Real talk: Asking the right questions in today's interviews
4 mins, 8 secs read time
At Market Recruitment, my fellow People professionals and I work through a lot of interviews – and we know how to bring out the best. At its heart, a great interview is simply a genuine, honest conversation, right? Here are some of the best tricks for candidates and interviewers to get there, and get hiring.
Candidate Initiating Interview Scenario
Interview: The first
As a candidate in a first interview, you are a consultant: you need to find the problem your potential employer needs to fix, talk it out and then offer a solution. (The solution, of course, is you).
The Q.A.R. method allows you to showcase your skills quickly and clearly – but you're also the one responsible for initiating and offering thought leadership. It's a tall order, but you can help yourself by asking a few simple questions:
"What's the biggest challenge in this job?”
"Fast forward 12 months: what does success in this role look like?”
"Let's discuss this job description for a moment. What's working, and what needs fixing?
By asking the smart question, or Q, you open the door for a conversation that pinpoints goals, challenges and the problems a company hopes to fix. It establishes a natural tone and invites genuine sharing. Now we're definitely talking.
All the knowledge that comes to the table with these vital answers, or A, sets you up to naturally seal the deal with the third step: R. Right Person for the Job. Pay attention to the interviewer's answers: how do they apply to your experience? Your strengths? Your specific expertise? Can you talk about a time that you conquered a challenge just like this?
It's an age-old tip for good writers and makers: show, don't tell. Build yourself as the perfect solution to the problems on the table with anecdotes, quality examples from your experience, and genuine insight. You know you're the right choice – show them why.
Interviewer Initiating Interview Scenario
Method: Listen. For real.
My team spends serious time with creatives. These are the people who build brand stories, jumpstart customer engagement, and inspire loyal followings: they work at the heart of crafting conversations. They can tell you that sometimes, it’s not about asking a question at all – it’s about listening.
Is the person across the table enthusiastic? Engaged? In the moment? Passionate? According to a study from the Harvard Business Review, an immense part of what makes our conversations authentic rests in active, smart listening. Great listeners create dialogue that is engaged, curious and assertive. During the next interview that you’re tempted to let your mind wander in preparing an answer, a question, or even checking your next meeting – stop. Take a deep breath. Listen to the person in front of you, for real.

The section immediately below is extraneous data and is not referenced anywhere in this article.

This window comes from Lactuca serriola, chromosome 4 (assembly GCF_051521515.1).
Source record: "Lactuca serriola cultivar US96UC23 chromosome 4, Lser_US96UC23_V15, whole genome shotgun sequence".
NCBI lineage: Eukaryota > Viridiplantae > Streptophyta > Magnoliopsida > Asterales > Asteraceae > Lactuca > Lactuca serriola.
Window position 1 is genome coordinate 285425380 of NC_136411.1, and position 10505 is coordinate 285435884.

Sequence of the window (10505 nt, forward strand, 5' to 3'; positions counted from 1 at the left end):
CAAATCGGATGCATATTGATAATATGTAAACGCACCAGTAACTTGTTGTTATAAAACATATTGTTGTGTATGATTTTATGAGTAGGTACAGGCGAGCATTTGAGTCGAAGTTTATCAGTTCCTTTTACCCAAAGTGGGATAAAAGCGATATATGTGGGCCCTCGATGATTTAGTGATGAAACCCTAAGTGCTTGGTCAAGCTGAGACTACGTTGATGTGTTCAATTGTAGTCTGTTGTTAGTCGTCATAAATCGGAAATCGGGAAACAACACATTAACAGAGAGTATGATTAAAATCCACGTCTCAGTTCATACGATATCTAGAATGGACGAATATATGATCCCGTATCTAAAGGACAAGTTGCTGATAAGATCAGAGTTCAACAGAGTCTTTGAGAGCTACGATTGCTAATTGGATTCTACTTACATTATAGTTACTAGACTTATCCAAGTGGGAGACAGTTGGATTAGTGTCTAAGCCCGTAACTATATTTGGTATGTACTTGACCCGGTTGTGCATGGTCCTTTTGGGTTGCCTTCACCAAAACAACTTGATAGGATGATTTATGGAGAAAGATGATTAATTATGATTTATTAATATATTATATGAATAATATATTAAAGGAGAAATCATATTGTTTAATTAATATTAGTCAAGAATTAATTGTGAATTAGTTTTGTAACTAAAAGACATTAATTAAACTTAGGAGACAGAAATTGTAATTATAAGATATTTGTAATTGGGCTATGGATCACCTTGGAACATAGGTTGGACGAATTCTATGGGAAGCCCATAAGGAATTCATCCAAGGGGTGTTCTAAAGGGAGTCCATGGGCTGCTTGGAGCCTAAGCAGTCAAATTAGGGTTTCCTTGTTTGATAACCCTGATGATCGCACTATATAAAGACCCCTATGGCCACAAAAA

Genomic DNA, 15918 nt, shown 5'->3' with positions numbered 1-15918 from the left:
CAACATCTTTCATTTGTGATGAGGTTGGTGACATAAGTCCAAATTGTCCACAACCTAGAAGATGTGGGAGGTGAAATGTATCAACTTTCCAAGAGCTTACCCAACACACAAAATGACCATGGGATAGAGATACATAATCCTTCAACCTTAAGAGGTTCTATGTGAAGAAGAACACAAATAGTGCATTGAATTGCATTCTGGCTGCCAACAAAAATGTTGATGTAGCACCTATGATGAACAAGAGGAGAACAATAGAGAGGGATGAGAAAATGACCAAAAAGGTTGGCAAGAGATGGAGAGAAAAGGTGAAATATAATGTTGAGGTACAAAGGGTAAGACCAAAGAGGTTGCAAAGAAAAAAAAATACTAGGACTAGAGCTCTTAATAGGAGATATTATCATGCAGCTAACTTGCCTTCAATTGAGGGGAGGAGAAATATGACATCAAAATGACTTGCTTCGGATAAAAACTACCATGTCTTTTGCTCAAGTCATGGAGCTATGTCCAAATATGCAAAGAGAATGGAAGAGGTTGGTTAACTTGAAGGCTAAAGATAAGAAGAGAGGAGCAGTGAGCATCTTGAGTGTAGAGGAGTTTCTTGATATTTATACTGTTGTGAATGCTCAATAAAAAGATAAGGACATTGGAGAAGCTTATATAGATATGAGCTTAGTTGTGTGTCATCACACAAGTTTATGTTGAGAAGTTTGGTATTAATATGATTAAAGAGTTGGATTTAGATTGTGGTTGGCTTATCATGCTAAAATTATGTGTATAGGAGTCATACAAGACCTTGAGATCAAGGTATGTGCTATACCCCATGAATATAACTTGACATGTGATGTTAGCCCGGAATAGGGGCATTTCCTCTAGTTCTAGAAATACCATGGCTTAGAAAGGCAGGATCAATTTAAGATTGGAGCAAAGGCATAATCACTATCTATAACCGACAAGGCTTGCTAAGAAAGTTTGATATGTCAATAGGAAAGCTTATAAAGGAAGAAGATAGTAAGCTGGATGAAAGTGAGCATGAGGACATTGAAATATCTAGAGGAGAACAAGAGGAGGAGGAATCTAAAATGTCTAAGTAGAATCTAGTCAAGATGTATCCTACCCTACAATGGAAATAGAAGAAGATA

Candidate or Interviewer Initiating Interview Scenario
Interview: Every single one
Method: Question on question
You've been in interviews. You've been to new and potential staff mixers. For goodness sake, you've been to cocktail parties. And you've heard it:
“So, tell me about yourself.”
“So, tell me about the job.”
“So, tell me about the company.”
It's the worst question. The laziest question. And more often than not, the first question. Ugh. My favorite approach to this question is to meet it head on with another question: there are two ways to do this, and one method is a bit braver than the other.
First, question to clarify. If you can set parameters or an area of interest for this question, it's far easier to spark an interesting conversation. There are a few great ways to do this:
"Where would you like me to start?”
"How much detail would you like to hear?”
"Sure, what interests you?”
Of course, you may not receive a clear answer to your question, and then you'll be right back at square one. That's a big part of why I love the second method: take the bull by the horns, then push for a response.
Every interview candidate and every company – even every brand of toothpaste – has an elevator pitch for who they are and what they're about. It should be quick, concise and memorable. If you haven't worked on one of these yet, that's your first step. Deliver it with confidence and ownership.
Then, follow it up with a question. This is the brave part: prompt the person across the table for a reaction, a response or further details about themselves. It demands thoughtfulness, and potentially provokes deeper conversation. It can be simple and easy, so don't worry:
“How about you?”
“What would you like to unpack further?”
“What do you think?”
The more we get people talking – really talking – in an interview, the better we connect. And isn't that what hiring is really all about?
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